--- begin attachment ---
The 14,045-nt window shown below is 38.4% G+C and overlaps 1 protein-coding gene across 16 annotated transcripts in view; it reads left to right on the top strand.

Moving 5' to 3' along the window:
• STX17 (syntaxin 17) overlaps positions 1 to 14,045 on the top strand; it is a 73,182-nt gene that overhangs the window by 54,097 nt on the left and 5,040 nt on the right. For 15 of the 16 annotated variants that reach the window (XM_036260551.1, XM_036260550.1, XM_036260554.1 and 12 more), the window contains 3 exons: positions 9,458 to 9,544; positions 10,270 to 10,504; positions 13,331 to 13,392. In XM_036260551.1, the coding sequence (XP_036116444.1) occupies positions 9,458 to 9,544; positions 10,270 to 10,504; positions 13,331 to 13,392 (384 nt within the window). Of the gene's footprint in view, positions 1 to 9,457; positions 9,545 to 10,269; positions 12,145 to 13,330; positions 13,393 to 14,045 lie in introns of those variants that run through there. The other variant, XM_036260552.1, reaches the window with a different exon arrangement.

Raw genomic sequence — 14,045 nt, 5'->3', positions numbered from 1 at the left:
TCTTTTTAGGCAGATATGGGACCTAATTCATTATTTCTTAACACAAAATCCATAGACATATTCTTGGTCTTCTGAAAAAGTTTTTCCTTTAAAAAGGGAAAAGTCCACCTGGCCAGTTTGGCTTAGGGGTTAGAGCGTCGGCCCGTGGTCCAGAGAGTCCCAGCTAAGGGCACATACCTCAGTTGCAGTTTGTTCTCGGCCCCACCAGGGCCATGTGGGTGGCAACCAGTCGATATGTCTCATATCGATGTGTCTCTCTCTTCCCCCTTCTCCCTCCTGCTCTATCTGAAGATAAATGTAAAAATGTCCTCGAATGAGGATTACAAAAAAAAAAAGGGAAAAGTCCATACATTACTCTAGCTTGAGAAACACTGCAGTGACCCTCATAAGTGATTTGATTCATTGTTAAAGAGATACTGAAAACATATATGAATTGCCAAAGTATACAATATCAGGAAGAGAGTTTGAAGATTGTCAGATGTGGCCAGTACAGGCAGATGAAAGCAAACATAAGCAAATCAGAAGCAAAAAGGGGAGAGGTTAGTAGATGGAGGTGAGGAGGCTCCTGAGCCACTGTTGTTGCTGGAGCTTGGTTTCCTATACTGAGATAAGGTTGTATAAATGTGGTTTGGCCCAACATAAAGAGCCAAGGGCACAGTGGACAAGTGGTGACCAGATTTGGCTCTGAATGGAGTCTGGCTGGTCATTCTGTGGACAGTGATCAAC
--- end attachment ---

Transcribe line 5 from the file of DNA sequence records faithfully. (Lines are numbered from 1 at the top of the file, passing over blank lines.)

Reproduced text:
TCTTTTTAGGCAGATATGGGACCTAATTCATTATTTCTTAACACAAAATCCATAGACATATTCTTGGTCTTCTGAAAAAGTTTTTCCTTTAAAAAGGGAAAAGTCCACCTGGCCAGTTTGGCTTAGGGGTTAGAGCGTCGGCCCGTGGTCCAGAGAGTCCCAGCTAAGGGCACATACCTCAGTTGCAGTTTGTTCTCGGCCCCACCAGGGCCATGTGGGTGGCAACCAGTCGATATGTCTCATATCGATGTGTCTCTCTCTTCCCCCTTCTCCCTCCTGCTCTATCTGAAGATAAATGTAAAAATGTCCTCGAATGAGGATTACAAAAAAAAAAAGGGAAAAGTCCATACATTACTCTAGCTTGAGAAACACTGCAGTGACCCTCATAAGTGATTTGATTCATTGTTAAAGAGATACTGAAAACATATATGAATTGCCAAAGTATACAATATCAGGAAGAGAGTTTGAAGATTGTCAGATGTGGCCAGTACAGGCAGATGAAAGCAAACATAAGCAAATCAGAAGCAAAAAGGGGAGAGGTTAGTAGATGGAGGTGAGGAGGCTCCTGAGCCACTGTTGTTGCTGGAGCTTGGTTTCCTATACTGAGATAAGGTTGTATAAATGTGGTTTGGCCCAACATAAAGAGCCAAGGGCACAGTGGACAAGTGGTGACCAGATTTGGCTCTGAATGGAGTCTGGCTGGTCATTCTGTGGACAGTGATCAAC